[PRESLEY] "I would work with senators who are attuned to trying to find solutions. I would want that information that is in Senator Hill's bill to be available to the public and not just to the Commissioner of Insurance, but there's already efforts afoot to try to bring some transparency to this process, but it involves transparency, it involves reform, it involves Medicaid expansion, and it involves getting somebody at the Division of Medicaid that understand the healthcare system and just doesn't understand politics."
Presley currently serves as a member of the Mississippi Public Service Commission. He has also served as the Mayor of Nettleton from 2001- 2007.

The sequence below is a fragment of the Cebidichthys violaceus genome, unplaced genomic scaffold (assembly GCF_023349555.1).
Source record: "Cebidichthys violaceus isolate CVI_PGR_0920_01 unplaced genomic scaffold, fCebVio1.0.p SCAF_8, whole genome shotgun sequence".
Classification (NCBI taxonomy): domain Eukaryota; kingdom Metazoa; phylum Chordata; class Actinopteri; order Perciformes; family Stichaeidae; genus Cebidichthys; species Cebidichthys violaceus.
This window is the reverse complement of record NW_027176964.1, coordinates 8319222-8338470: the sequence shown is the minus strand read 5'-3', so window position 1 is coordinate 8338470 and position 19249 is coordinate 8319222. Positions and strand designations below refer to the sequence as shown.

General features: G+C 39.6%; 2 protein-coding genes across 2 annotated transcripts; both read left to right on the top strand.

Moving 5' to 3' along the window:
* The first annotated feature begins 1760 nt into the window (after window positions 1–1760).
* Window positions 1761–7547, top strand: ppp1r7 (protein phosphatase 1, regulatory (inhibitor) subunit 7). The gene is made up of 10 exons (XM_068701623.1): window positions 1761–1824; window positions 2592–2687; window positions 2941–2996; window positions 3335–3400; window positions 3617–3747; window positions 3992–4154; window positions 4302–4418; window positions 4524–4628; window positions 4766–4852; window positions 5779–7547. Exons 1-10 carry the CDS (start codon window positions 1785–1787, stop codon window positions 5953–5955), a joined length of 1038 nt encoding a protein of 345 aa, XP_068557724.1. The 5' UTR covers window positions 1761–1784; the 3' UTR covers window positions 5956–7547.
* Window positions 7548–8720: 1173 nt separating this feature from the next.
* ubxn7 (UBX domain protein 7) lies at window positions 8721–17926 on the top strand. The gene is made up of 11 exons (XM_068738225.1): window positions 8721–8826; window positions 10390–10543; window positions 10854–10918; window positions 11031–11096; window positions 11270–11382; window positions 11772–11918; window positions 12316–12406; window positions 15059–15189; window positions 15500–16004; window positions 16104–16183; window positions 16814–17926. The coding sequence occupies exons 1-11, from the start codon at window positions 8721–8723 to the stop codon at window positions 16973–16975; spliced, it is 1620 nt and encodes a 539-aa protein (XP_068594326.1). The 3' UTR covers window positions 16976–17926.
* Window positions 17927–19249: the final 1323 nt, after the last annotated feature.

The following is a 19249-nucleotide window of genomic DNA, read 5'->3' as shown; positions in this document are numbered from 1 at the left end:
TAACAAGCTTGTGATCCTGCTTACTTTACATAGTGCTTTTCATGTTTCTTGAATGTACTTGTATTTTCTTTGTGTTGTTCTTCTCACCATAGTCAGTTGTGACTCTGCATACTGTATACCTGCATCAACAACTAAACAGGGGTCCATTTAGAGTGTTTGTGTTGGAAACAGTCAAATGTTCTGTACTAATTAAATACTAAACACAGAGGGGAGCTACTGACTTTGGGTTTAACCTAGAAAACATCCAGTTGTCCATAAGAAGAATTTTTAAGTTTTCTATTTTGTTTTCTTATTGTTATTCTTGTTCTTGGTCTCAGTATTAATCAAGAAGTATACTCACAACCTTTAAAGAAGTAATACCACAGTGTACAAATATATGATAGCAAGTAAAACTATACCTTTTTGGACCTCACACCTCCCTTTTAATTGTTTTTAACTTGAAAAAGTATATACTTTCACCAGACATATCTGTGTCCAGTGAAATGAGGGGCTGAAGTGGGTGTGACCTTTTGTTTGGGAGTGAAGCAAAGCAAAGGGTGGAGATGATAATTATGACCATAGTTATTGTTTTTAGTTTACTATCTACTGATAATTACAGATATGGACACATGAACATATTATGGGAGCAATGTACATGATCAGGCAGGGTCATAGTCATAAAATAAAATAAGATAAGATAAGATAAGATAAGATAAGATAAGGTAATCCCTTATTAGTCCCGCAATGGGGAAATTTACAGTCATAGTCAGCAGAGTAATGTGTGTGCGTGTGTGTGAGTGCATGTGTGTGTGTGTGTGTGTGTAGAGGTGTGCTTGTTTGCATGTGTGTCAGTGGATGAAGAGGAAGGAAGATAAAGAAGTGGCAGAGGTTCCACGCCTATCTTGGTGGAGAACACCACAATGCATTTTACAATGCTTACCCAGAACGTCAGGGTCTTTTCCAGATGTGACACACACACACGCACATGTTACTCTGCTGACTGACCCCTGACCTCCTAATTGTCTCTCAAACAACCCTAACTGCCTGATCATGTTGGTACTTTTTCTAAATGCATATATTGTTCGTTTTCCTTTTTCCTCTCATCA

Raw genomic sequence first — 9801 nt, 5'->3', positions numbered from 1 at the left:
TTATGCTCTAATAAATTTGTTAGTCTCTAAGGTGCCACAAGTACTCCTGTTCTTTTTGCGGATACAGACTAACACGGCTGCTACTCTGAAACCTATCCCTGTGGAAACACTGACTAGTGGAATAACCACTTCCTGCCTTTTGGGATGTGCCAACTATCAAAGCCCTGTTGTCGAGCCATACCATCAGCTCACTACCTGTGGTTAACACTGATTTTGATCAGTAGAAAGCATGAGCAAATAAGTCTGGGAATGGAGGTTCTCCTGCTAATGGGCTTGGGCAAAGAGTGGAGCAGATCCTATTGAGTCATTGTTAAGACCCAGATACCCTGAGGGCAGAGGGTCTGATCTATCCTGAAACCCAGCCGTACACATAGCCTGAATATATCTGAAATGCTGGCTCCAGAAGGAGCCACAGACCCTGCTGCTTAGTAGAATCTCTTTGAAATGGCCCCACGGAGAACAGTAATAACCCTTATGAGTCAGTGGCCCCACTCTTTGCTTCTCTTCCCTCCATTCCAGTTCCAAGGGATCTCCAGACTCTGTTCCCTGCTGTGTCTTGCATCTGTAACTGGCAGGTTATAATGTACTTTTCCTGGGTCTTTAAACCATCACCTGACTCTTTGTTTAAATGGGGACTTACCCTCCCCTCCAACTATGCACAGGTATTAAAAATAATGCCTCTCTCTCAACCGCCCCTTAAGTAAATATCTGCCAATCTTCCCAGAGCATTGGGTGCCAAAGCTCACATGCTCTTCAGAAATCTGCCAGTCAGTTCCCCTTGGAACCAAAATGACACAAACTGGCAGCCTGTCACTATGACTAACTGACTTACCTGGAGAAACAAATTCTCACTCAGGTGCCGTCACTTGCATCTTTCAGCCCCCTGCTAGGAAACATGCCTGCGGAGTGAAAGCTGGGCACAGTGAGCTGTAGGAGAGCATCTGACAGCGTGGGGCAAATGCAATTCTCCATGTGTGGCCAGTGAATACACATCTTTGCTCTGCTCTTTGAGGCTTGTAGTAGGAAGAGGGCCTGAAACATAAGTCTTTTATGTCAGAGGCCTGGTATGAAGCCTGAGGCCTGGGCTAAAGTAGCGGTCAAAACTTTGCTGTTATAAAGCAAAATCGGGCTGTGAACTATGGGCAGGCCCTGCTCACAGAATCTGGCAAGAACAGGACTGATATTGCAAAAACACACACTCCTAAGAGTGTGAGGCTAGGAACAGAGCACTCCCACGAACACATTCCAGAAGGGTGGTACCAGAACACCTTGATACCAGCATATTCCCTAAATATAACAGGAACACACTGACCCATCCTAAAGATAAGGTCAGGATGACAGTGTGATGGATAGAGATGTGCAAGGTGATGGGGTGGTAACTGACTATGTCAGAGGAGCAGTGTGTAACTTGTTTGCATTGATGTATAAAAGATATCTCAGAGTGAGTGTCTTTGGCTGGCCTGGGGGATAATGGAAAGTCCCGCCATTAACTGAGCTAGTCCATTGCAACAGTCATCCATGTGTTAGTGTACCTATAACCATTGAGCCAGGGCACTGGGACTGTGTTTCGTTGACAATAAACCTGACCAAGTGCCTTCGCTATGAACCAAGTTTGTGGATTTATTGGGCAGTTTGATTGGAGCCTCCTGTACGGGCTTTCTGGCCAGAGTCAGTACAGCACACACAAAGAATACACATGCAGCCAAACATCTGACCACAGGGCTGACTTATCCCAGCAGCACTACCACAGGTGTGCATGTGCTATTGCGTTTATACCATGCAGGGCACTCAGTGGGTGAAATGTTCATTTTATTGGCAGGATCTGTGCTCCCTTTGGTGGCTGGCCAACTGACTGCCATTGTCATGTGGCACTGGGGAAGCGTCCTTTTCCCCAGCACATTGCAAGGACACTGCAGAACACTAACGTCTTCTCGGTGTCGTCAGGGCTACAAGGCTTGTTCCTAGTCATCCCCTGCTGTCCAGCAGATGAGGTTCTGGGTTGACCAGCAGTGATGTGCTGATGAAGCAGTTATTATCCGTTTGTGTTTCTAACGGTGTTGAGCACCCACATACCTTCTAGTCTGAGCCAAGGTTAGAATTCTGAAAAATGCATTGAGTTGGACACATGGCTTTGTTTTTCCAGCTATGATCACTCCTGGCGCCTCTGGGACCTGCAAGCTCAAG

Brandon Presley is a fighter who keeps his promises, stands up for the little guy, and isn't afraid to ruffle more than a few feathers to deliver results for hardworking Mississippi families. Brandon served as Mayor of Nettleton from 2001 to 2007, where he got the town moving again, then balanced the budget every year and cut taxes twice. As Public Service Commissioner, Brandon opened up meetings that had been closed to the public for decades, brought high-speed internet to some of the most remote and forgotten parts of Mississippi, put people back to work with the Hire Mississippi program, and saved taxpayers over 6 billion dollars.